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Intelligent Alien Life in the Universe

TrueScotsman
Posts: 515
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10/18/2015 4:35:08 PM
Posted: 1 year ago
Lately I have been doing some thinking about intelligent Alien life in the universe, and my opinion on the matter is that it is extremely unlikely that we will encounter any.

Point #1:

The universe is relatively young. As the age of the universe is only 13.8 billion years, and our planet is only 4.5 billion years old. We can surmise that it took 9.3 billion years for a planet possibly suitable for life to arise. I believe it would be highly unlikely for planets to arise until the first massive stars began to go supernova, which allowed for the distribution of heavier metals and thus planets to form. This means that only planets within our relative generation, have perhaps the potential for alien life.

Point #2:

Abiogenesis is a hotly debated topic and there yet today stands a proven theory on this matter. It is one thing for organic proteins to arise naturally independent of some kind of organism, but to have some kind of RNA molecule that can self-replicate is a little bit more difficult. We can observe right now that no where on earth (as far as we know), life isn't continually arising. This means there must have been a single point in our history in which the correct conditions allowed for this. Expanding this to all the other planets, then they would have to fit all the criteria that our planet does and then have an event like this with similar conditions.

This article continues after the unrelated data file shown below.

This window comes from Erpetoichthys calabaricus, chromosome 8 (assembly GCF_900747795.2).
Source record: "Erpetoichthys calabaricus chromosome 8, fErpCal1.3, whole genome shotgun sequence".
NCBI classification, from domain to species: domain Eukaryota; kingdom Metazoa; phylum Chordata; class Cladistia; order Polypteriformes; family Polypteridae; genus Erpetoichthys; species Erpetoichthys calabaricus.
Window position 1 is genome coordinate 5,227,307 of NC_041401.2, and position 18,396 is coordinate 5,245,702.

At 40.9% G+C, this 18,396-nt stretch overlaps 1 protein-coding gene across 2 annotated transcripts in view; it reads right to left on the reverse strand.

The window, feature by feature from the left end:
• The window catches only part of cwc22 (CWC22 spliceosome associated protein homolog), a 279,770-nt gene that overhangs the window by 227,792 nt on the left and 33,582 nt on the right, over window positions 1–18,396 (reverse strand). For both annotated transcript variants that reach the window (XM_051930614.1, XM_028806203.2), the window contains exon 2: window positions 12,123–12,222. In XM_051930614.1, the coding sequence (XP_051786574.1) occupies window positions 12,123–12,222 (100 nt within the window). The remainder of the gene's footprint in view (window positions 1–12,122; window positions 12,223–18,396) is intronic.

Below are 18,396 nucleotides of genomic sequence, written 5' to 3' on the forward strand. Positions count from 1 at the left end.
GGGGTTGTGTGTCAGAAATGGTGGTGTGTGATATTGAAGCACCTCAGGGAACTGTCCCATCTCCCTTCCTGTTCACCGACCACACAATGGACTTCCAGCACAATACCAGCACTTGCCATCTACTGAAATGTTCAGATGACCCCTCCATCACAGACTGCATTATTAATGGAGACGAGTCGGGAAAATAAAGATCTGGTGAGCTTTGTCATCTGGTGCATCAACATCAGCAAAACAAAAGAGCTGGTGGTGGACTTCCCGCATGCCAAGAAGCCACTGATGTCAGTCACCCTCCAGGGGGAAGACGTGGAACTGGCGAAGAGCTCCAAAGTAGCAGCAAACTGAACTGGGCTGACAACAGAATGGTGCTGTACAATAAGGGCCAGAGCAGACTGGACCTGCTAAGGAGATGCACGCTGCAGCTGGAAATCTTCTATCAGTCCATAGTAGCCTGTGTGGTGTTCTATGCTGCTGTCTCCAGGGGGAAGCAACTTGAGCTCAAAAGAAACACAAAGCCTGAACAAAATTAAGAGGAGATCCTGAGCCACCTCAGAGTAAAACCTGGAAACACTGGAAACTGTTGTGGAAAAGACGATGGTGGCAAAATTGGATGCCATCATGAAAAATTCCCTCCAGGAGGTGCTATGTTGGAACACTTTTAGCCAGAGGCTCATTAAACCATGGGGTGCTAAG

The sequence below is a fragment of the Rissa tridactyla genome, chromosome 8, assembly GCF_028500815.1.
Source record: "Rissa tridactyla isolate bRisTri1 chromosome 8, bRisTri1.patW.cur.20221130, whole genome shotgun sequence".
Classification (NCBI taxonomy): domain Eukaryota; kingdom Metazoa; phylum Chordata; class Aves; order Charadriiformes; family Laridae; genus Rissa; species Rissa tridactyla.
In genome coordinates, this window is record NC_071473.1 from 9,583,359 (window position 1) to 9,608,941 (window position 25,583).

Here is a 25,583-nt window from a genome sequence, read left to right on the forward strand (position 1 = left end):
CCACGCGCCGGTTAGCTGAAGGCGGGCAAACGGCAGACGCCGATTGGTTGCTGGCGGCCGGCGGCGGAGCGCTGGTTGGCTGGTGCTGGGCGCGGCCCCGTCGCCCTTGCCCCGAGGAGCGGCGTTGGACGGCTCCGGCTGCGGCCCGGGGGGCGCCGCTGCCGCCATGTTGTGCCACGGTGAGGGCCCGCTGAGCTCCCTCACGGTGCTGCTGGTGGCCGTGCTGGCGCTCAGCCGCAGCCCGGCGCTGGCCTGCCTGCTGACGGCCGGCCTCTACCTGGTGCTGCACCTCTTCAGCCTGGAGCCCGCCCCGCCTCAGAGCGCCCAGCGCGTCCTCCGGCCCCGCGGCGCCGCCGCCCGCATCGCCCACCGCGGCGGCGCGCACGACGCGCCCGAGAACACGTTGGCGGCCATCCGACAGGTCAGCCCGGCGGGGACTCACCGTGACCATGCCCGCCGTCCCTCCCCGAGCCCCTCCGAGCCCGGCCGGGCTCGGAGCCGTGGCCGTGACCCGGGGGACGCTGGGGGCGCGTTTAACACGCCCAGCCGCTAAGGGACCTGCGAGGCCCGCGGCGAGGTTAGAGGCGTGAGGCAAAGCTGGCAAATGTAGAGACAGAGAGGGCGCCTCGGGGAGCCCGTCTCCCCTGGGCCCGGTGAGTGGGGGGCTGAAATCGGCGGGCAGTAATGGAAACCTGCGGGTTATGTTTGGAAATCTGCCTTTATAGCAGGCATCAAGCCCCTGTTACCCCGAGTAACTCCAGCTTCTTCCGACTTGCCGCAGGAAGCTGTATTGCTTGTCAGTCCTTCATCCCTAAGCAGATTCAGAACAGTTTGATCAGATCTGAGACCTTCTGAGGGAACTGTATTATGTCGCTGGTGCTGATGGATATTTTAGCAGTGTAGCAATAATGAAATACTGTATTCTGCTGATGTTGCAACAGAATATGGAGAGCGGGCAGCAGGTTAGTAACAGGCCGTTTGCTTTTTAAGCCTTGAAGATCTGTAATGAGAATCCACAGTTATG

Point #3:

Inspecting the evolutionary history of our planet shows that it took a long time even for multi-cellular life to arise. Billions of years passed, and any life in the universe likely would be bacterial in nature perhaps. There were also several major extinction events which then allowed for new evolutionary leaps to occur, such as the rise of mammals after the extinction of the Dinosaurs. This means that there are an alarming number of variables for this to happen, and the argument goes in the other way too. That these same extinction events which may be necessary for intelligent life to arise can also very quickly destroy it before it could spread anywhere else, which takes millions of years to do.

Conclusion:

Due to how young the universe is, how difficult it is to arise, and how unlikely it is that it advanced to an intelligent stage. I conclude that intelligent alien life in our universe is going to be extremely rare if not non-existent outside of our planet. I do not believe that sentient minds are something that must arise, but rather our minds in a sense are an evolutionary accident. It was not culminating to some great end, but arose due to natural selection.